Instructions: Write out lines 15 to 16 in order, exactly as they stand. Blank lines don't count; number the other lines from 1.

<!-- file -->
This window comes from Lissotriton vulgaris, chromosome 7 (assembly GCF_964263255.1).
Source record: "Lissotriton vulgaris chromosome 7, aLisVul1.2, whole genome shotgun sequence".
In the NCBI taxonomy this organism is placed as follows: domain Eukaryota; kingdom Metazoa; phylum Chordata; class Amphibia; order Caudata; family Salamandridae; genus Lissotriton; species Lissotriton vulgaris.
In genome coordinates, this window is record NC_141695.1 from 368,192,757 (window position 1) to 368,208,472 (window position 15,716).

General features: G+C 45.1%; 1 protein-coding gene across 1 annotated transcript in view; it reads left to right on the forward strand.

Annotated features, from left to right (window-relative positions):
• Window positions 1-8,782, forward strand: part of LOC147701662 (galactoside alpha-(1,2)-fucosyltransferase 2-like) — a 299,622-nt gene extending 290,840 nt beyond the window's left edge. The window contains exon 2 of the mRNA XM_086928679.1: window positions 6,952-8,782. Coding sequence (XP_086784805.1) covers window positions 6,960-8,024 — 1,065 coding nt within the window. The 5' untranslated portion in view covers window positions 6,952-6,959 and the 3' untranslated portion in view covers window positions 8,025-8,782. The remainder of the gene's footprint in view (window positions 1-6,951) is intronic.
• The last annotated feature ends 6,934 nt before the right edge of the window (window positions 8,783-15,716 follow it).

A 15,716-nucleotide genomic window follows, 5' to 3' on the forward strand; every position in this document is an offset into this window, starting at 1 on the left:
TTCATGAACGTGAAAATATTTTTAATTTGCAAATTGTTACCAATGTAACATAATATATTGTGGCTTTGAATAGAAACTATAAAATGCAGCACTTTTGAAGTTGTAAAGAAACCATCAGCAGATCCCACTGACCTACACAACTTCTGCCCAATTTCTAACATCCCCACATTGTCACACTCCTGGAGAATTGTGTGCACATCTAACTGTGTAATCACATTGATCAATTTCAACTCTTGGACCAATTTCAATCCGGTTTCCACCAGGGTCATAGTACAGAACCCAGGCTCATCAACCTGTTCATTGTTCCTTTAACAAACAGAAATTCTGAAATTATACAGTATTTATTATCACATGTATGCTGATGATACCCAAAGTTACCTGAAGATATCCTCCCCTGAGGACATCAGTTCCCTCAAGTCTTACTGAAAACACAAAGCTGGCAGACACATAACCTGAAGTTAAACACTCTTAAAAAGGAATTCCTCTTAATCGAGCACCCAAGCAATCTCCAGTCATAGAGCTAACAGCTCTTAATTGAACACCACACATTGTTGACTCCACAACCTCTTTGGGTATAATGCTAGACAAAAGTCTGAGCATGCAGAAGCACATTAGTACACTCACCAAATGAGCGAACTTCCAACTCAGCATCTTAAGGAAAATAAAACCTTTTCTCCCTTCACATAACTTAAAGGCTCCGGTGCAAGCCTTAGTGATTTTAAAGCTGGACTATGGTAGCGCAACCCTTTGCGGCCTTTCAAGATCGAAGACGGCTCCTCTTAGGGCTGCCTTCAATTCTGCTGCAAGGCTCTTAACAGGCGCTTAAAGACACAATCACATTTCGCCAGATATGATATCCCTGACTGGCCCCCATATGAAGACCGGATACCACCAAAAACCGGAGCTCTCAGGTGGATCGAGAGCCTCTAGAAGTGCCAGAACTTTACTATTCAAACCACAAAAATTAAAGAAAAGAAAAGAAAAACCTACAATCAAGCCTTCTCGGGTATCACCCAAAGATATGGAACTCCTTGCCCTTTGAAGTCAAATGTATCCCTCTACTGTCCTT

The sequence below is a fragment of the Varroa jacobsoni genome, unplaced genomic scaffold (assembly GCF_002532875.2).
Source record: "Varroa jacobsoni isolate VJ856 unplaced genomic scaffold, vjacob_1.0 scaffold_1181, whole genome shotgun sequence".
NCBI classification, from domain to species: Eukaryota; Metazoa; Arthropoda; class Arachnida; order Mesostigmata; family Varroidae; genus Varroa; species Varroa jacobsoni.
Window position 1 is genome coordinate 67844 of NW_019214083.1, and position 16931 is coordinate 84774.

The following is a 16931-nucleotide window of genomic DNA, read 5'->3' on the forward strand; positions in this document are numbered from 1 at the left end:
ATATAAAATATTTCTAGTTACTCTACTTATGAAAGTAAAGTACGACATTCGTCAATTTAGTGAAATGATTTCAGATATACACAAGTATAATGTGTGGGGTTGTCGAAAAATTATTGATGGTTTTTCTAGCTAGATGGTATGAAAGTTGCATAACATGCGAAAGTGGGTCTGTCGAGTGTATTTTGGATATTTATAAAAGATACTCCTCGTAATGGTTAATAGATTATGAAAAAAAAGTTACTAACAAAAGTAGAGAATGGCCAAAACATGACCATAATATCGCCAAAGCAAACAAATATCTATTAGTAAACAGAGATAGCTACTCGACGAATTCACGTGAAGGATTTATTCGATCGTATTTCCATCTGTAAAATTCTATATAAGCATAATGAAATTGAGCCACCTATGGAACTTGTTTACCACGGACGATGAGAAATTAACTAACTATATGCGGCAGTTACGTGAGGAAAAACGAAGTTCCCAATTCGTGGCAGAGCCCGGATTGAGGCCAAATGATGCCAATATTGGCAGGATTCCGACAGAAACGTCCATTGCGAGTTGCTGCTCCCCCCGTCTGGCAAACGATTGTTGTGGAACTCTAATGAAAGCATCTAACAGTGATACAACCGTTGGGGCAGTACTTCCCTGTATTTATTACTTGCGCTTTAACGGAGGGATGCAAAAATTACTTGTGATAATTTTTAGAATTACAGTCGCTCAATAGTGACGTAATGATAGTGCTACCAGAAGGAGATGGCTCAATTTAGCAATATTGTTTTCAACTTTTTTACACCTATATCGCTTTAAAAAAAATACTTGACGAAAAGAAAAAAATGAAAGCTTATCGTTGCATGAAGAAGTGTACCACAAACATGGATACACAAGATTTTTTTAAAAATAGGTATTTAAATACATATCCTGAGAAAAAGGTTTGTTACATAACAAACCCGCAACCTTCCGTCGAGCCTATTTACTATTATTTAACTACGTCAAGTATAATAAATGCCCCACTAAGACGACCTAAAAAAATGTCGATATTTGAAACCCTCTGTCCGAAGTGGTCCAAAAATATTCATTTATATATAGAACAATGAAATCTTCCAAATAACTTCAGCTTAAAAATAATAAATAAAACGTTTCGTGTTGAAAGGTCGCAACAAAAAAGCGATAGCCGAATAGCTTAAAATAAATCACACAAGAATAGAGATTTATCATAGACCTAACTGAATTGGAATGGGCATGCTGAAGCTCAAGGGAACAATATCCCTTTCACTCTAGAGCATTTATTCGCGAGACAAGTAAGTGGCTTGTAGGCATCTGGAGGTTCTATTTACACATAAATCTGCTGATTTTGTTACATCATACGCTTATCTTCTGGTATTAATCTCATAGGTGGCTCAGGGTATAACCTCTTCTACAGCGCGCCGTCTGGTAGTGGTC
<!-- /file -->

The following is a 16931-nucleotide window of genomic DNA, read 5'->3' on the forward strand; positions in this document are numbered from 1 at the left end:
ATATAAAATATTTCTAGTTACTCTACTTATGAAAGTAAAGTACGACATTCGTCAATTTAGTGAAATGATTTCAGATATACACAAGTATAATGTGTGGGGTTGTCGAAAAATTATTGATGGTTTTTCTAGCTAGATGGTATGAAAGTTGCATAACATGCGAAAGTGGGTCTGTCGAGTGTATTTTGGATATTTATAAAAGATACTCCTCGTAATGGTTAATAGATTATGAAAAAAAAGTTACTAACAAAAGTAGAGAATGGCCAAAACATGACCATAATATCGCCAAAGCAAACAAATATCTATTAGTAAACAGAGATAGCTACTCGACGAATTCACGTGAAGGATTTATTCGATCGTATTTCCATCTGTAAAATTCTATATAAGCATAATGAAATTGAGCCACCTATGGAACTTGTTTACCACGGACGATGAGAAATTAACTAACTATATGCGGCAGTTACGTGAGGAAAAACGAAGTTCCCAATTCGTGGCAGAGCCCGGATTGAGGCCAAATGATGCCAATATTGGCAGGATTCCGACAGAAACGTCCATTGCGAGTTGCTGCTCCCCCCGTCTGGCAAACGATTGTTGTGGAACTCTAATGAAAGCATCTAACAGTGATACAACCGTTGGGGCAGTACTTCCCTGTATTTATTACTTGCGCTTTAACGGAGGGATGCAAAAATTACTTGTGATAATTTTTAGAATTACAGTCGCTCAATAGTGACGTAATGATAGTGCTACCAGAAGGAGATGGCTCAATTTAGCAATATTGTTTTCAACTTTTTTACACCTATATCGCTTTAAAAAAAATACTTGACGAAAAGAAAAAAATGAAAGCTTATCGTTGCATGAAGAAGTGTACCACAAACATGGATACACAAGATTTTTTTAAAAATAGGTATTTAAATACATATCCTGAGAAAAAGGTTTGTTACATAACAAACCCGCAACCTTCCGTCGAGCCTATTTACTATTATTTAACTACGTCAAGTATAATAAATGCCCCACTAAGACGACCTAAAAAAATGTCGATATTTGAAACCCTCTGTCCGAAGTGGTCCAAAAATATTCATTTATATATAGAACAATGAAATCTTCCAAATAACTTCAGCTTAAAAATAATAAATAAAACGTTTCGTGTTGAAAGGTCGCAACAAAAAAGCGATAGCCGAATAGCTTAAAATAAATCACACAAGAATAGAGATTTATCATAGACCTAACTGAATTGGAATGGGCATGCTGAAGCTCAAGGGAACAATATCCCTTTCACTCTAGAGCATTTATTCGCGAGACAAGTAAGTGGCTTGTAGGCATCTGGAGGTTCTATTTACACATAAATCTGCTGATTTTGTTACATCATACGCTTATCTTCTGGTATTAATCTCATAGGTGGCTCAGGGTATAACCTCTTCTACAGCGCGCCGTCTGGTAGTGGTC